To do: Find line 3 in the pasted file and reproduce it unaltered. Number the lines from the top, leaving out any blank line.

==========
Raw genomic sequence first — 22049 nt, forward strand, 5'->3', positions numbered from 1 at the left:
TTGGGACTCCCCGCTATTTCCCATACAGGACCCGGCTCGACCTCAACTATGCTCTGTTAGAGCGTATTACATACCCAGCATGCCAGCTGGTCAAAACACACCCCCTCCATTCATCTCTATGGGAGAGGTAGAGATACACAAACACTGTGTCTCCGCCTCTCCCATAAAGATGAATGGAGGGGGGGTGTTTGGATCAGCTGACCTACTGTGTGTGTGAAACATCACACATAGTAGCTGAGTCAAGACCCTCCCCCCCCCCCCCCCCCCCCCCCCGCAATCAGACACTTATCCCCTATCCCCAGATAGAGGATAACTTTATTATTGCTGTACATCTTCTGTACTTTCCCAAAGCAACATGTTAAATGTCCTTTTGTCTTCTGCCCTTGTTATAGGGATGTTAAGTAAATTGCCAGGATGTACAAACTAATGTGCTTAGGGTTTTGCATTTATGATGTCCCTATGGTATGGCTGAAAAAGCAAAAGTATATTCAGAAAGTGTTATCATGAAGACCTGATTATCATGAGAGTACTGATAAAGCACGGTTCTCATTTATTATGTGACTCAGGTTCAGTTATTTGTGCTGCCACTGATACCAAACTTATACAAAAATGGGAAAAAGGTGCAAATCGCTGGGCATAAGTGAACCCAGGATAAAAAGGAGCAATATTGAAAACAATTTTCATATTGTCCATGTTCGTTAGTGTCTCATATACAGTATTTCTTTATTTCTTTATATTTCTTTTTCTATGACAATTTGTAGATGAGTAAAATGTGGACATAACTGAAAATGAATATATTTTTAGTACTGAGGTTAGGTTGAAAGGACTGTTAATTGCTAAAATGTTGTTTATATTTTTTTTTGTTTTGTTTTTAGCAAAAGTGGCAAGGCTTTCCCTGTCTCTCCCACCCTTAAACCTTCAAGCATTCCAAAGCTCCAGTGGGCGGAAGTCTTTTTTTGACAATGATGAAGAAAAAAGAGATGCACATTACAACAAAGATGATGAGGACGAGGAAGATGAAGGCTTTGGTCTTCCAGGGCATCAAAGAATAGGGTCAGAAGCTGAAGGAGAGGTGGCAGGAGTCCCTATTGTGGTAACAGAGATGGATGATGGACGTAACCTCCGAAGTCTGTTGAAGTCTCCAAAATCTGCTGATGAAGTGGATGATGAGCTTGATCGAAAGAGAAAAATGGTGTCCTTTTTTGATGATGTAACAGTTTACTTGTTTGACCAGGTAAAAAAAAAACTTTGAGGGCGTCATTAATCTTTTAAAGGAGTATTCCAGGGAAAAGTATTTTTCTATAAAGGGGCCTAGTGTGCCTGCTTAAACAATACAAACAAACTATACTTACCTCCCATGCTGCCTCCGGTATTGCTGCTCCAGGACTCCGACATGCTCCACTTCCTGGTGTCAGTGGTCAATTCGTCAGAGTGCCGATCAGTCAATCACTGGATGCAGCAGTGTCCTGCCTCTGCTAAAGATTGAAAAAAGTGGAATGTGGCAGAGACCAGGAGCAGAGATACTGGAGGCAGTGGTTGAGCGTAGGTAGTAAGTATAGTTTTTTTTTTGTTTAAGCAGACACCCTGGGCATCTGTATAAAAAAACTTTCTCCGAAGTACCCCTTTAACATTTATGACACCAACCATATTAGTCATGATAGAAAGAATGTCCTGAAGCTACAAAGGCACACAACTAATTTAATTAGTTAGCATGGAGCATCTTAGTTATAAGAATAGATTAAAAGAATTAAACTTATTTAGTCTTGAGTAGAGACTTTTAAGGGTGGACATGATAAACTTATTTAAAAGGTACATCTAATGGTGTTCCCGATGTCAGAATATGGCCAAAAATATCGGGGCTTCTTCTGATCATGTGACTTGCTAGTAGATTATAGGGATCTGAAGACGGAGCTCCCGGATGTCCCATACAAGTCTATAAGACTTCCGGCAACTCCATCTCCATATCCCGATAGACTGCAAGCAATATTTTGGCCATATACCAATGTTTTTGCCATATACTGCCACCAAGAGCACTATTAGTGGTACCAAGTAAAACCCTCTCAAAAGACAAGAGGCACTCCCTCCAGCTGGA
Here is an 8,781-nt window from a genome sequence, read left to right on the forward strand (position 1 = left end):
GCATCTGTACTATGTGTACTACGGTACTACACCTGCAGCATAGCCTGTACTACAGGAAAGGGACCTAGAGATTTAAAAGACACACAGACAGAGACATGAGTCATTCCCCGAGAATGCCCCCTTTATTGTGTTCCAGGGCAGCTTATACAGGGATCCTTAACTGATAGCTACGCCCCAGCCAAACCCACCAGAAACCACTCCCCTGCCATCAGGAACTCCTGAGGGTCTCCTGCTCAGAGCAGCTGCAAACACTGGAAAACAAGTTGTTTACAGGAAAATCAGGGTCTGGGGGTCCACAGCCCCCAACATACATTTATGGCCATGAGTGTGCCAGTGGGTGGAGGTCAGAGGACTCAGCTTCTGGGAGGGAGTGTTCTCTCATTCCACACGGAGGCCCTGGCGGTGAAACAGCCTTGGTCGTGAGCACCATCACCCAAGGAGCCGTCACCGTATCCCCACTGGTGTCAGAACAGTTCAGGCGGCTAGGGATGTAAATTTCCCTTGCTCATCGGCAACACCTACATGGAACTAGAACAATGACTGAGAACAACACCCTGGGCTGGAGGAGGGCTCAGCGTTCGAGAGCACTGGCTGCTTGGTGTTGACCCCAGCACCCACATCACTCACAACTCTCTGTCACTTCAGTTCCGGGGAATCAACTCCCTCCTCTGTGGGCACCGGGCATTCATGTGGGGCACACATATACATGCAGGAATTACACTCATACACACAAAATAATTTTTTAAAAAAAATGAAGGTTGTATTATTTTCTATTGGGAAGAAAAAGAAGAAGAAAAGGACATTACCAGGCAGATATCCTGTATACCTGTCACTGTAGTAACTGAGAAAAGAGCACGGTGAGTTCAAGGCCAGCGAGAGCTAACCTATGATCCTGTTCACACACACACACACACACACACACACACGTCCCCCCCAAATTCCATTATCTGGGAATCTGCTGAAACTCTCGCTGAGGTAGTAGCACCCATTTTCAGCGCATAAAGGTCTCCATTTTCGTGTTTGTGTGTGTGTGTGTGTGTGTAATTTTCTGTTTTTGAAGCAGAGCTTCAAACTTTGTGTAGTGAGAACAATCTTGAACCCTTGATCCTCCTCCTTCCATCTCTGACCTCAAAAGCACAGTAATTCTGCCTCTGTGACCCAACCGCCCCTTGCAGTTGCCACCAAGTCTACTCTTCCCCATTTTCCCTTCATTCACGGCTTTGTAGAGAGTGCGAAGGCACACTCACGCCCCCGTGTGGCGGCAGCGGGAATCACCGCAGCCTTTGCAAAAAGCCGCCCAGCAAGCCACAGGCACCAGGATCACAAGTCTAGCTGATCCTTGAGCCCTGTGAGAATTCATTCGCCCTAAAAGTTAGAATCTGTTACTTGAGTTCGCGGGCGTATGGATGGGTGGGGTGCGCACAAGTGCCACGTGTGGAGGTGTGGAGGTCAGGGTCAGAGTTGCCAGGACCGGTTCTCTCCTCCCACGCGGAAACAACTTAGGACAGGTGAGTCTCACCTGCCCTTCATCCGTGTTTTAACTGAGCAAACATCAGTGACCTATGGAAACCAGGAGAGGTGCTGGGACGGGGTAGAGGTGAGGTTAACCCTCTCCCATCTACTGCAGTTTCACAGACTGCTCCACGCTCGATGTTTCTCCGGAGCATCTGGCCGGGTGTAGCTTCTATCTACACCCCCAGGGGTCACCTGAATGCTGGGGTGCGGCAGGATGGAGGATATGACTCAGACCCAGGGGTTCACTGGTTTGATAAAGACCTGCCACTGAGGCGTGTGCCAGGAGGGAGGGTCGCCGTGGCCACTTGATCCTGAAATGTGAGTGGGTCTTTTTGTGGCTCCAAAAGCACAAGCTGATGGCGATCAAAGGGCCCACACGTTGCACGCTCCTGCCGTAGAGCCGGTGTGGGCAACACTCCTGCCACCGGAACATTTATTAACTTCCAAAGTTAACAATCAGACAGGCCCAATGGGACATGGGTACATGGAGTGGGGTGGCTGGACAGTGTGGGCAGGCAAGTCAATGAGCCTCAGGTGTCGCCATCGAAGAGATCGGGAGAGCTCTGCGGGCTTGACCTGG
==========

Here is an 8,781-nt window from a genome sequence, read left to right on the forward strand (position 1 = left end):